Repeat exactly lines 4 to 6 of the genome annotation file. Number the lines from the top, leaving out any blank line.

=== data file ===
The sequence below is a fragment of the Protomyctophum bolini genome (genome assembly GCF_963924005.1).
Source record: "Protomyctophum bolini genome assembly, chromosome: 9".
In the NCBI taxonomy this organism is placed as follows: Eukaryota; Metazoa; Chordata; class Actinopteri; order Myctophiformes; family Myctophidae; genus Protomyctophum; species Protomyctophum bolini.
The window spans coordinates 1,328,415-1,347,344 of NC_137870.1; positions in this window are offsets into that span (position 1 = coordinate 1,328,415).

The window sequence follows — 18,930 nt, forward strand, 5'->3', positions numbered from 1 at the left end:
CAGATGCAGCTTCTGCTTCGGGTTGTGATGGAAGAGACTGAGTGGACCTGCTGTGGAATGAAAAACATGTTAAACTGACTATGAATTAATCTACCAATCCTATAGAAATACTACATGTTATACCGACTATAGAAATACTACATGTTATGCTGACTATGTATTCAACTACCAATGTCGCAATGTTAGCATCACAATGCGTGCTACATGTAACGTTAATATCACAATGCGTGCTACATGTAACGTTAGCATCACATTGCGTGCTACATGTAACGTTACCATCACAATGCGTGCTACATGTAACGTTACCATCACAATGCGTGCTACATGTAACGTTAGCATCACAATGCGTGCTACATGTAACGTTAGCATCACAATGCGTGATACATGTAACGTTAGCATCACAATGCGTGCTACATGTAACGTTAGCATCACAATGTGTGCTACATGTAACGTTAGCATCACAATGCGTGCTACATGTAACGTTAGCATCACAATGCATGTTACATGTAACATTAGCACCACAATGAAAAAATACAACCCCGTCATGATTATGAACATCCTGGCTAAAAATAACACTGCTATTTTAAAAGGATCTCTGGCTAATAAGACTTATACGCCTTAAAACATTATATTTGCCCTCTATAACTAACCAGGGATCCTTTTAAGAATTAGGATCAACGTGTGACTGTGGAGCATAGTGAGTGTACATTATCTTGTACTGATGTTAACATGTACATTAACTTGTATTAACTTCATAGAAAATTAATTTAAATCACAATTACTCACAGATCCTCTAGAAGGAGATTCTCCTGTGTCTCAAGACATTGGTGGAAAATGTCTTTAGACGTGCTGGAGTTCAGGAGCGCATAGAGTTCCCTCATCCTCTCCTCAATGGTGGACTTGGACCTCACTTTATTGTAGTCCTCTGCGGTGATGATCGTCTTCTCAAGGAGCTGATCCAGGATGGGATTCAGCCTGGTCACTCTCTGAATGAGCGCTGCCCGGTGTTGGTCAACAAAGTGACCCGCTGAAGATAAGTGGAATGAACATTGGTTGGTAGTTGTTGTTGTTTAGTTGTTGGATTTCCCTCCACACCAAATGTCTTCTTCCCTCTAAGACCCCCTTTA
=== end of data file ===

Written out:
The window spans coordinates 1,328,415-1,347,344 of NC_137870.1; positions in this window are offsets into that span (position 1 = coordinate 1,328,415).

The window sequence follows — 18,930 nt, forward strand, 5'->3', positions numbered from 1 at the left end:
CAGATGCAGCTTCTGCTTCGGGTTGTGATGGAAGAGACTGAGTGGACCTGCTGTGGAATGAAAAACATGTTAAACTGACTATGAATTAATCTACCAATCCTATAGAAATACTACATGTTATACCGACTATAGAAATACTACATGTTATGCTGACTATGTATTCAACTACCAATGTCGCAATGTTAGCATCACAATGCGTGCTACATGTAACGTTAATATCACAATGCGTGCTACATGTAACGTTAGCATCACATTGCGTGCTACATGTAACGTTACCATCACAATGCGTGCTACATGTAACGTTACCATCACAATGCGTGCTACATGTAACGTTAGCATCACAATGCGTGCTACATGTAACGTTAGCATCACAATGCGTGATACATGTAACGTTAGCATCACAATGCGTGCTACATGTAACGTTAGCATCACAATGTGTGCTACATGTAACGTTAGCATCACAATGCGTGCTACATGTAACGTTAGCATCACAATGCATGTTACATGTAACATTAGCACCACAATGAAAAAATACAACCCCGTCATGATTATGAACATCCTGGCTAAAAATAACACTGCTATTTTAAAAGGATCTCTGGCTAATAAGACTTATACGCCTTAAAACATTATATTTGCCCTCTATAACTAACCAGGGATCCTTTTAAGAATTAGGATCAACGTGTGACTGTGGAGCATAGTGAGTGTACATTATCTTGTACTGATGTTAACATGTACATTAACTTGTATTAACTTCATAGAAAATTAATTTAAATCACAATTACTCACAGATCCTCTAGAAGGAGATTCTCCTGTGTCTCAAGACATTGGTGGAAAATGTCTTTAGACGTGCTGGAGTTCAGGAGCGCATAGAGTTCCCTCATCCTCTCCTCAATGGTGGACTTGGACCTCACTTTATTGTAGTCCTCTGCGGTGATGATCGTCTTCTCAAGGAGCTGATCCAGGATGGGATTCAGCCTGGTCACTCTCTGAATGAGCGCTGCCCGGTGTTGGTCAACAAAGTGACCCGCTGAAGATAAGTGGAATGAACATTGGTTGGTAGTTGTTGTTGTTTAGTTGTTGGATTTCCCTCCACACCAAATGTCTTCTTCCCTCTAAGACCCCCTTTA